Mendo Island Journal — Timely. Useful. Sometimes Cranky.

Why Time Banking?

In Guest Posts, Mendo Island Transition on June 11, 2009 at 4:08 pm

From JULIA FRECH
Ukiah
Mendo TIme Bank

June 11, 2009 Ukian, Mendocino County, North California

When times get tough, our most important asset is a resilient and supportive community. More secure than money in the bank, and more long-lasting than storing food and water; creating a more self sufficient community is the smartest investment we can make now. Mendo Time Bank started with those goals in mind.

Time Banking was started in the 1980’s by Edgar Cahn in Washington DC as a way to compensate for the cutback of social services.  It has become an international phenomenon, and there are hundreds of Time Banks all over the US and the world. In general they are started to help the local community meet unmet needs with untapped resources.

Whether based in inner city schools, jails, cities or rural communities, the effect is the same: they strengthen the community by creating an incentive and market for people to help each other. Each hour helping somebody in the network earns the giver one Time Dollar that they can then spend on any other service offered by members.

A Time Bank is both a system of quantifying community credit, and a network of people that are ready to support each other. Time Banking is a mutual credit system, as members can earn credit anywhere in their community and spend the credit on anything else.  At any given time, half of the members will have a positive Time Dollar account balance, and half will have a negative account balance with a total net balance of zero. Instead of a third party charging interest on the credit, we extend credit to each other without interest.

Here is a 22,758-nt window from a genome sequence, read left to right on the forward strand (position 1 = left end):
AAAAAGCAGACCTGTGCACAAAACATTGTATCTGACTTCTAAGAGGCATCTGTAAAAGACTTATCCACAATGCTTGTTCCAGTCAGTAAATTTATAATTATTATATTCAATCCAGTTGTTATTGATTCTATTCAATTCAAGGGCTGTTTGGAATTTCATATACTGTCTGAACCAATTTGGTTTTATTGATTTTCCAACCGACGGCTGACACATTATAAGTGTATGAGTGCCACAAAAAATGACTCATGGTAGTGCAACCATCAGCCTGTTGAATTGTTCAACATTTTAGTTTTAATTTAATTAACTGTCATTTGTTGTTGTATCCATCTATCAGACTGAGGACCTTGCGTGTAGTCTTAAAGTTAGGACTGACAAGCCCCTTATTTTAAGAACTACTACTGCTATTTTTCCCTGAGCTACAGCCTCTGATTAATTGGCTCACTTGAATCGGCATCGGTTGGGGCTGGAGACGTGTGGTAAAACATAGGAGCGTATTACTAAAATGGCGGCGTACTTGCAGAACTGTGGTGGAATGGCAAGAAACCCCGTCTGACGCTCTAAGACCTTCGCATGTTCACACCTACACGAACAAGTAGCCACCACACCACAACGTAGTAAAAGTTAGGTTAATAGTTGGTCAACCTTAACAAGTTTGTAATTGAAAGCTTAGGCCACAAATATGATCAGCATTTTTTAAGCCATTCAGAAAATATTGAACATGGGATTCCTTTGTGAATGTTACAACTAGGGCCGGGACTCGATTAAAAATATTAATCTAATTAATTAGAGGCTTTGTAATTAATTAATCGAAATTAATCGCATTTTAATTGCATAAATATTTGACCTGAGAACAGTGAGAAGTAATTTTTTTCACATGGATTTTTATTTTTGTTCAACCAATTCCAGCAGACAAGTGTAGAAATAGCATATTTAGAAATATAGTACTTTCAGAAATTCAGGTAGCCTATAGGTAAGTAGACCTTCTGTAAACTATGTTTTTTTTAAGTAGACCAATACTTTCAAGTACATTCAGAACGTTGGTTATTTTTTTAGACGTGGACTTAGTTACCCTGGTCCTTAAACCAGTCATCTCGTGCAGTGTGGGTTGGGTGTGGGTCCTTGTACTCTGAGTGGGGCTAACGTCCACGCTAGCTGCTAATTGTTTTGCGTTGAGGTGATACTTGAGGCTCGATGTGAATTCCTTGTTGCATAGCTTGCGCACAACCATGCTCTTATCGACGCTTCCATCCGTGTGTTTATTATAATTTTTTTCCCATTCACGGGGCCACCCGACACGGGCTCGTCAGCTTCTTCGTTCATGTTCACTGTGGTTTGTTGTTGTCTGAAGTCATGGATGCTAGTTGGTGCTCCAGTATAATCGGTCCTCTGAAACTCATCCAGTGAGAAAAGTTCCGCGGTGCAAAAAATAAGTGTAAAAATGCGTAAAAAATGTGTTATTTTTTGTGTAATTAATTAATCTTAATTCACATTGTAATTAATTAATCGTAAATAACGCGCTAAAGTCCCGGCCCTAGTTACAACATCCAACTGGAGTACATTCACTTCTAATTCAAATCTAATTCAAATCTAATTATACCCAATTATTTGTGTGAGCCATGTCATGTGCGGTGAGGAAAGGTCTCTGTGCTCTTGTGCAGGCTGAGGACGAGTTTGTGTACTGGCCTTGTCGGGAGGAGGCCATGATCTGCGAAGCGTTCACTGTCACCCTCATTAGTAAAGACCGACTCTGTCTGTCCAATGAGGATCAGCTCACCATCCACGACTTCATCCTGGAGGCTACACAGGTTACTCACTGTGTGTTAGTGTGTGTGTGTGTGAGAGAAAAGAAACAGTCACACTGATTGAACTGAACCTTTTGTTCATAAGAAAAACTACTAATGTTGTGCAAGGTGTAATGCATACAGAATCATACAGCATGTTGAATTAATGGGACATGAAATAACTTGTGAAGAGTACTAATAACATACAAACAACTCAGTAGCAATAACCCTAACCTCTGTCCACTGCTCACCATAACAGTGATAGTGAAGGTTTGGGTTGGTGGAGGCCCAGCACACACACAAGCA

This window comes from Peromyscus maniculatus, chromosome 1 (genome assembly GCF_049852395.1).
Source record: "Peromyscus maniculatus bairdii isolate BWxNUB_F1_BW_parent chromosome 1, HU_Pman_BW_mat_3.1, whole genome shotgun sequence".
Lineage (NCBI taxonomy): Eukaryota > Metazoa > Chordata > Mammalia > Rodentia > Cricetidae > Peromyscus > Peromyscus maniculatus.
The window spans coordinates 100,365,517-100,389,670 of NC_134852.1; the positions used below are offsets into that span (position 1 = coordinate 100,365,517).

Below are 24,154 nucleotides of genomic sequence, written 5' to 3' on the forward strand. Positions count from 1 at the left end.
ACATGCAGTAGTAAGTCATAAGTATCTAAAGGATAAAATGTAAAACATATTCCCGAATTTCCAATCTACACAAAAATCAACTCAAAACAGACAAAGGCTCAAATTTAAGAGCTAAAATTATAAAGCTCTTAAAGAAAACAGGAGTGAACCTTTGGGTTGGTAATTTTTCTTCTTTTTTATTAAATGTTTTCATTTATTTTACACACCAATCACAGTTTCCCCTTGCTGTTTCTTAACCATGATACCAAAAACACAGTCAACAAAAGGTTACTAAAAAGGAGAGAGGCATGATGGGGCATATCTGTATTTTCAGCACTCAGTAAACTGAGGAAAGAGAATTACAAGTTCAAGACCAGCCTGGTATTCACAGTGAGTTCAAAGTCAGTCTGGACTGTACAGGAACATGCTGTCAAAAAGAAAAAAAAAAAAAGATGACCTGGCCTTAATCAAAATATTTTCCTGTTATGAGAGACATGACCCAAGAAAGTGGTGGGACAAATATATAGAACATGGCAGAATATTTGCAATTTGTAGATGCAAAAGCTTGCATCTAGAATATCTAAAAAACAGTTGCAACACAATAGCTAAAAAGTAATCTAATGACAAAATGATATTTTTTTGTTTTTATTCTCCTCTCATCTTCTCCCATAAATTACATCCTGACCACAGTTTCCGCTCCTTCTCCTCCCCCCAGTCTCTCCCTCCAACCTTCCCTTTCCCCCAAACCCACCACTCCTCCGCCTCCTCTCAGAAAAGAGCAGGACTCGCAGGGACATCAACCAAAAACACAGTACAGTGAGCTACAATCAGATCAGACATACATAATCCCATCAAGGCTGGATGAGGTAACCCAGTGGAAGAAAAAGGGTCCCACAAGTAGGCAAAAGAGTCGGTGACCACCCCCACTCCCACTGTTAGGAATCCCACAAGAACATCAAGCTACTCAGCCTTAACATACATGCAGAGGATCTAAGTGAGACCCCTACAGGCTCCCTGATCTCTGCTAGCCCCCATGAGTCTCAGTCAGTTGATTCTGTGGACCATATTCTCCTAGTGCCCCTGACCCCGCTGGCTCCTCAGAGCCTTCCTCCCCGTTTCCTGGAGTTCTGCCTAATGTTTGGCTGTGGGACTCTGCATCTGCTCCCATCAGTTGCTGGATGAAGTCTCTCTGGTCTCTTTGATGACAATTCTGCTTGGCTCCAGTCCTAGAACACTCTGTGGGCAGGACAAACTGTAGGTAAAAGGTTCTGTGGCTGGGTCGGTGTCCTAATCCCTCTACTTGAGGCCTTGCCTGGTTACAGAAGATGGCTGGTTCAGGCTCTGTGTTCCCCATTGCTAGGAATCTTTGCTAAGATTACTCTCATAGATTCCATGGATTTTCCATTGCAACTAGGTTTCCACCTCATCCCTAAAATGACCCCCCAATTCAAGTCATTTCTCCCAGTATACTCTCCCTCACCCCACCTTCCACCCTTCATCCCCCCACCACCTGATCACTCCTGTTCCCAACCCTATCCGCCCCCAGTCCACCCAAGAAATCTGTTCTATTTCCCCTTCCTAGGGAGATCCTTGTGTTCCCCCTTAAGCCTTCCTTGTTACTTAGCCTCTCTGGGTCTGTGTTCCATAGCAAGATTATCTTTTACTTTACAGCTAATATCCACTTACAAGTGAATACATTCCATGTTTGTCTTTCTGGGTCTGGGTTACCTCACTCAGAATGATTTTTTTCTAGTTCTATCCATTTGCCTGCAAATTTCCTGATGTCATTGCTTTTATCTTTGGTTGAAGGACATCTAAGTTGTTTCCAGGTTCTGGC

As the national economy contracts, the supply of money coming in to the local economy decreases, and people spend less money at local businesses. This causes further contraction and job losses. However, because we live in a place with abundant natural resources and local talent, it doesn’t make sense to be dependent on a relatively scarce currency beyond our control.

Having a community credit system based on time avoids the problem of scarcity, because value is created by members as it is needed. It is 100% independent of our national monetary system, making it the most useful for people who are currently undercompensated financially. Furthermore, it is not subject to the shocks and fluctuations of a national currency. One hour always equals one Time Dollar, and our skills and local resources back the value.

Currently there are over a hundred members of Mendo Time Bank, offering each other everything from bread baking to graphic design, fruit tree pruning to babysitting. They are helping each other do childcare, window washing and flyer posting, all with no money involved.

There’s no doubt that joining a Time Bank will increase your opportunities for getting your needs met, but it is also about creating the kind of community and economy that will support us no matter what.
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  1. really great essay, thanks!

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